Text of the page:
Les Falaises de Puys, 1901

by Gustave Loiseau


DIMENSIONS: (unframed) 25.75 x 32.00 inches/65.40 x 81.28 cms
SIGNATURE: Signed ‘G Loiseau’ and dated lower right
MEDIUM: oil on canvas

Les Falaises de Puys, is an outstanding example of Gustave Loiseau’s work, depicting one of his most treasured subjects, the Normandy coast. The glittering sea and the rocky coastline are brilliantly evoked by Loiseau’s handling of paint, using his signature short sharp brushstrokes of broken colour.


Catalogue No: 4972 Categories: ,

Loiseau painted the Normandy shoreline throughout his career, in order to explore the changes of light and atmosphere. The practice of “series paintings” developed alongside the Impressionist preference to work outside or en plein air, and its chief proponent was the father of the Impressionists, Claude Monet. Monet’s practice, of switching from one painting to another and working with the moving light throughout the day, inspired many followers of Impressionism. Following in Monet’s footsteps, Loiseau’s most notable series paintings are regarded as some of his most accomplished work of his career.

From 1893, Gustave Loiseau exhibited at the Salon des Indépendants in Paris and he exhibited works at the Impressionist exhibitions of 1890 and 1896. This piece was painted just a few years after, when Loiseau was really coming into his own as an artist, moving away from a pure form of Impressionism and moving toward his ‘en trellis’ or cross-hatching which gives his paintings the supple, almost touchable quality he is known for.

It is a testament to the great quality of this work that it remained in the Durand- Ruel family until the early 1970s. Paul Durand-Ruel, the leading art collector and primary patron of the Impressionists, had put Loiseau under his contract in 1894. This success enabled the artist to travel extensively to discover different regions of France, spending summers in places such as Normandy, Brittany, and the Dordogne, and returning in winter to the Isle-de-France. His paintings are faithful witnesses of his travels. Painted in 1901, this work is from the same year of Loiseau’s first one-man show at the Galerie Durand-Ruel in Paris.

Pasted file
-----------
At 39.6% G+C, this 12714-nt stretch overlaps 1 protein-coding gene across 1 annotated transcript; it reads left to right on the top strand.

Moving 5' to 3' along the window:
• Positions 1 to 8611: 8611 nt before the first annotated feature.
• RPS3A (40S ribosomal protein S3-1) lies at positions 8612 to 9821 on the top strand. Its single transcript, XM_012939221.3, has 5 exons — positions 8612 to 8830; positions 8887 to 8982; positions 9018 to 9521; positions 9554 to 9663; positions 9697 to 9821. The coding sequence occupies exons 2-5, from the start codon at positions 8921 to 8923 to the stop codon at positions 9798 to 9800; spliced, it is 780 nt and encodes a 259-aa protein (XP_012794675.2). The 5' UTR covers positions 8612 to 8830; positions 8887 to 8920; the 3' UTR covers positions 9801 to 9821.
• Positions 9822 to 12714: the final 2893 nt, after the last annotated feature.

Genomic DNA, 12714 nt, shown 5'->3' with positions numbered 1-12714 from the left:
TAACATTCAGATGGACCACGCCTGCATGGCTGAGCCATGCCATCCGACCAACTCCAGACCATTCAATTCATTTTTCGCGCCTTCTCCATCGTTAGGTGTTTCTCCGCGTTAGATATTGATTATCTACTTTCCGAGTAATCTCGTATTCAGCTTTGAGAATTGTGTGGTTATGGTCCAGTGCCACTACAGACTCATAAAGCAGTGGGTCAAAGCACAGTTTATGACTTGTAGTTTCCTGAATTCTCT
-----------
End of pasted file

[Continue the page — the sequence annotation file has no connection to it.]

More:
Gustave Loiseau’s parents were butcher shop owners who moved to Paris after he was born. Gustave became an apprentice to a decorator friend of the family and his parents, recognizing that he was unlikely to change his mind about his future sold their business and retired to Pontoise. Pontoise near Paris was important in French painting at the time, having been extensively depicted by Pissarro and Cezanne.

In 1887 Loiseau’s inheritance from his grandmother enabled him to give up his job and devote his life to painting. Moving to Montmartre, he enrolled for one year at the École des Arts-Décoratifs to study life-drawing, until an argument with his teacher prompted him to withdrhaw. Departing from the École des Arts-Décoratifs, he reconnected with painter Fernand Just Quignon, whose apartment Loiseau worked as a decorator. He then became a pupil in Quignon’s studio. In 1890 he befriended the myriad of artists now known as the Pont-Aven School, most importantly Paul Gauguin, as well as Maxime Maufra and Emile Bernard. This school focused on bold usages of colour and the painting of Symbolist subjects.


Purchased from the artist by Galerie Durand-Ruel, Paris;
Remaining in the Durand-Ruel family by decent until early 1970’s;
Private Collection, Germany;
Private Collection, United States

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